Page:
Alfred Hitchcock had a gift for creating suspense and a shrewd knowledge of human psychology. In Hitchcock, Michael Wood has found an ideal subject—an artist for whom explicit statement was anathema, who made conventional plot a hiding place rather than a source of revelation. Please join us for a discussion in honor of Michael Wood’s new study of one of the 20th century’s greatest filmmakers.
Hitchcock’s film career, spanning more than half a century, is studded with classics from The 39 Steps to Psycho, North by Northwest to Vertigo. A master of intricate storytelling, Hitchcock was one of the first directors whose films belonged to both popular culture and high art. By the end of his life, he had gone from being the overweight son of a greengrocer in a London suburb to Hollywood’s reigning director, whose cameo roles in his own films were one of their most anticipated features, and whose profile was recognized by millions.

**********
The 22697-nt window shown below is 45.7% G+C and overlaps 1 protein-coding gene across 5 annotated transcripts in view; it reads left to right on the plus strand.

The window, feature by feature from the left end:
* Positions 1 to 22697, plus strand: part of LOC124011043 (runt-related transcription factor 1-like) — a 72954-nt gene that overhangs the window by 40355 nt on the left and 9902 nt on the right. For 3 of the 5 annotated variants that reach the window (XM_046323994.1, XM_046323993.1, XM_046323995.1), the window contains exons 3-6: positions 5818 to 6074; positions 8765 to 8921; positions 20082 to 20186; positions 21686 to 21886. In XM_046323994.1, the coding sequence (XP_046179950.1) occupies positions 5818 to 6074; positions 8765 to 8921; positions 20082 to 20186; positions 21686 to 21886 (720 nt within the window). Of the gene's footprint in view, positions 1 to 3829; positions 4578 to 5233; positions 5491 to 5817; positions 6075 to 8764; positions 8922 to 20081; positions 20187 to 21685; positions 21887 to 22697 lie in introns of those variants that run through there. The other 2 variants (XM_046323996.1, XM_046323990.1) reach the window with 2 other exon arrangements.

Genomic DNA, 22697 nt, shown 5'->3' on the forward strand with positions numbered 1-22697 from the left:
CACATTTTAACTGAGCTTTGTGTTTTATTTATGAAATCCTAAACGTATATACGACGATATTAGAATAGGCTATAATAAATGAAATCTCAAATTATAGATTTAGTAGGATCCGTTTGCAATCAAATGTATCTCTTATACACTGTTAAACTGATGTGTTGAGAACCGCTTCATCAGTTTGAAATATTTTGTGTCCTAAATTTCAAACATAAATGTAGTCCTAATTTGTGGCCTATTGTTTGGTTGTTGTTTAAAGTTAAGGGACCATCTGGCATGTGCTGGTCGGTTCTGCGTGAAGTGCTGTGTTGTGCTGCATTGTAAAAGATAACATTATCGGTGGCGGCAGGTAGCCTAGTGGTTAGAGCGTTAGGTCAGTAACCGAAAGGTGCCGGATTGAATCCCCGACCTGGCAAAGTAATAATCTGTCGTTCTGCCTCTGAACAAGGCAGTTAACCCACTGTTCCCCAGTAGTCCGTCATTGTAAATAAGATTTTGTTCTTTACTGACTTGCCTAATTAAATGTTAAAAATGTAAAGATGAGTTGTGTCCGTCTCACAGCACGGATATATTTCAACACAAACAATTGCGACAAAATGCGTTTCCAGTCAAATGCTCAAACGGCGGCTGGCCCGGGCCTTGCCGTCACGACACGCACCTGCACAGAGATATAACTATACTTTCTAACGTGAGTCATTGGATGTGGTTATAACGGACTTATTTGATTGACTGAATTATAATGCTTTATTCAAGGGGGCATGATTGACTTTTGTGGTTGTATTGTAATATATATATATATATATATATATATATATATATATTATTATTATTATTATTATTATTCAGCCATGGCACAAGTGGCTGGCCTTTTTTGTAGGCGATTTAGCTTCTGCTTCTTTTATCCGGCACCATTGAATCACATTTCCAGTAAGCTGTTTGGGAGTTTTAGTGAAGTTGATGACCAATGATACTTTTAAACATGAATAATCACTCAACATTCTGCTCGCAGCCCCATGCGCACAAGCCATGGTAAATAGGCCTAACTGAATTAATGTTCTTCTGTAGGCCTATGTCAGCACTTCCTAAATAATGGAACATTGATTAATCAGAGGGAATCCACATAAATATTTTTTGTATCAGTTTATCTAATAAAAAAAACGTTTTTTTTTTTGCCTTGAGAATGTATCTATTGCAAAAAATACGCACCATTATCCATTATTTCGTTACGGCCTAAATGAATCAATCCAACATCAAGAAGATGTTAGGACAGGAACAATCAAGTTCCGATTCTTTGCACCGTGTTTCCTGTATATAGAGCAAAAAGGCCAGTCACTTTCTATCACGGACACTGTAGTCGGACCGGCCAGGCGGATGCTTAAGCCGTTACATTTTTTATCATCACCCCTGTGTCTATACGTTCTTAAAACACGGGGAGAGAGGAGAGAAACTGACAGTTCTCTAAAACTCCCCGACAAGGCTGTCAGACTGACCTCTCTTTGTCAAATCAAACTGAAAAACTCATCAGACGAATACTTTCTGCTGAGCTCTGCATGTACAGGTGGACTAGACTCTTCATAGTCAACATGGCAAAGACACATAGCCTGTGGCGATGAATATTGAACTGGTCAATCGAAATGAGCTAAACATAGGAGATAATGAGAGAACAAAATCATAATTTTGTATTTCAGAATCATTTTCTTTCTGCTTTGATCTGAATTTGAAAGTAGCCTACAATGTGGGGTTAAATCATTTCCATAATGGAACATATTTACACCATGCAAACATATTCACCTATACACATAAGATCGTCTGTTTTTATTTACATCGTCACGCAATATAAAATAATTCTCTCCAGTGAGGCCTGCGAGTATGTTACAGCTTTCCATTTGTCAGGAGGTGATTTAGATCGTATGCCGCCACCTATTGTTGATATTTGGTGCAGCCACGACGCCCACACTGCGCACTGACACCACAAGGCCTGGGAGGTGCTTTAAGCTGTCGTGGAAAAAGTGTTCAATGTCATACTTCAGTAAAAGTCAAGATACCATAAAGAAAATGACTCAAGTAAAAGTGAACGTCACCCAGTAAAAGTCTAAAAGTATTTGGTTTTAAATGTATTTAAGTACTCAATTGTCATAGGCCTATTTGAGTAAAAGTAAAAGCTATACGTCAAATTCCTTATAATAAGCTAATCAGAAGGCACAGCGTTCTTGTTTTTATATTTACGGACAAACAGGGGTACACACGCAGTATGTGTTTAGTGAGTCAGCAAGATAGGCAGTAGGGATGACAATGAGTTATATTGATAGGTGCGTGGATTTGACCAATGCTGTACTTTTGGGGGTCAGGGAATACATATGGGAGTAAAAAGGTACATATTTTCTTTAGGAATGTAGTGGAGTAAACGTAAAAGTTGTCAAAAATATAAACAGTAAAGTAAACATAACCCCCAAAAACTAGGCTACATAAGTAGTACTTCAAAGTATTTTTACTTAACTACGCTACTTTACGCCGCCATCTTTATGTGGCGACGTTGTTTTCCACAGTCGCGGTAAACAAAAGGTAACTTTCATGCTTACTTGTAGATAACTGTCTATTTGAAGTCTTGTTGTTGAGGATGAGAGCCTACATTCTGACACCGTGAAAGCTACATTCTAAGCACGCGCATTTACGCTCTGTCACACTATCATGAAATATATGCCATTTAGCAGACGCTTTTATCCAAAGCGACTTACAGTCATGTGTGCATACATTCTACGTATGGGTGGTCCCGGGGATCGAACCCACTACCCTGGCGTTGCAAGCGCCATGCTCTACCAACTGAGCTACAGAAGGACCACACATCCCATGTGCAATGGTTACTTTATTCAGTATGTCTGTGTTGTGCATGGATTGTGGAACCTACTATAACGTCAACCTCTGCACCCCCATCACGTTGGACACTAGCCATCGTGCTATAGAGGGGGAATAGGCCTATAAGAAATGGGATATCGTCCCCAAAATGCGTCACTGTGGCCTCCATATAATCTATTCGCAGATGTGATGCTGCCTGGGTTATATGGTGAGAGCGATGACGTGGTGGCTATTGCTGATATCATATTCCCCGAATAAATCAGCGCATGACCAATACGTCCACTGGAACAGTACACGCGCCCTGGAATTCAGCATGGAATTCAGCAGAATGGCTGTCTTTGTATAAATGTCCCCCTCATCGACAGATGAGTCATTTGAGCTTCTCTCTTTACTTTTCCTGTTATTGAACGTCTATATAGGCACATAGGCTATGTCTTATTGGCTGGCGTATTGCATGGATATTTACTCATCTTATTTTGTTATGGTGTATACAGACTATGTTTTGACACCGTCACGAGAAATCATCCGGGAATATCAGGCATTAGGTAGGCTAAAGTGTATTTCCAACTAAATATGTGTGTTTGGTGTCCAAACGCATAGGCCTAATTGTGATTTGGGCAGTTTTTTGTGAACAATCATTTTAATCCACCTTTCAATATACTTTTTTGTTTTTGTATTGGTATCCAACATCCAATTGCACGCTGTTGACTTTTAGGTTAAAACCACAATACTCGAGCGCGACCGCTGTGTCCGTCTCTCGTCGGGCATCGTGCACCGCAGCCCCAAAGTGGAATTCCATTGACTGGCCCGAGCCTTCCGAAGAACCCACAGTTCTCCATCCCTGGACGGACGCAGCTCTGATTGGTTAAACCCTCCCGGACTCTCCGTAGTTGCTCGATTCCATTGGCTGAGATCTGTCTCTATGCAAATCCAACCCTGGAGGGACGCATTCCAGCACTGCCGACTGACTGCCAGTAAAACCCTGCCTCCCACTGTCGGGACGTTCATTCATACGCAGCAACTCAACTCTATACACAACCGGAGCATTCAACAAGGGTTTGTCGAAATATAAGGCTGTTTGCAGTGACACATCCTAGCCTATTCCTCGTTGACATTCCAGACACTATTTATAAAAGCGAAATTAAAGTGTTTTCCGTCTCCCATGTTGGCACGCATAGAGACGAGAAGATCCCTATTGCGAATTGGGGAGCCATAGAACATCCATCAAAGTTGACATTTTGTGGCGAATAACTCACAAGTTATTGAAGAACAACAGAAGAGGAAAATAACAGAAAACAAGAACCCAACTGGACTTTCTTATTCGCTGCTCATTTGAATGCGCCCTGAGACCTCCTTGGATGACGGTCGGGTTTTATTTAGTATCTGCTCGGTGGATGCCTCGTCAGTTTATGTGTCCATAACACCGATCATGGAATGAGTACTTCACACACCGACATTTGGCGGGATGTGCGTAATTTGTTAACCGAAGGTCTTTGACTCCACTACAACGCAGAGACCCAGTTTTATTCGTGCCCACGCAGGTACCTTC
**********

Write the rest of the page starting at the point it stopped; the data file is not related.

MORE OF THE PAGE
Michael Wood describes this journey with the wit and erudition that are the trademarks of his work, showcasing his singular ability to detect hidden patterns within apparently disparate forms. Whether he is writing about Henry James or Hollywood in the 1920s, he is alert to the fundamental truth lurking behind the stated meaning.
Michael Wood is one of our most versatile critics, conversant with both modern literature and film. He is a professor emeritus of comparative literature at Princeton University. Among his many works are The Magician's Doubts: Nabokov and the Risks of Fiction, Children of Science: On Contemporary Fiction, and America in the Movies.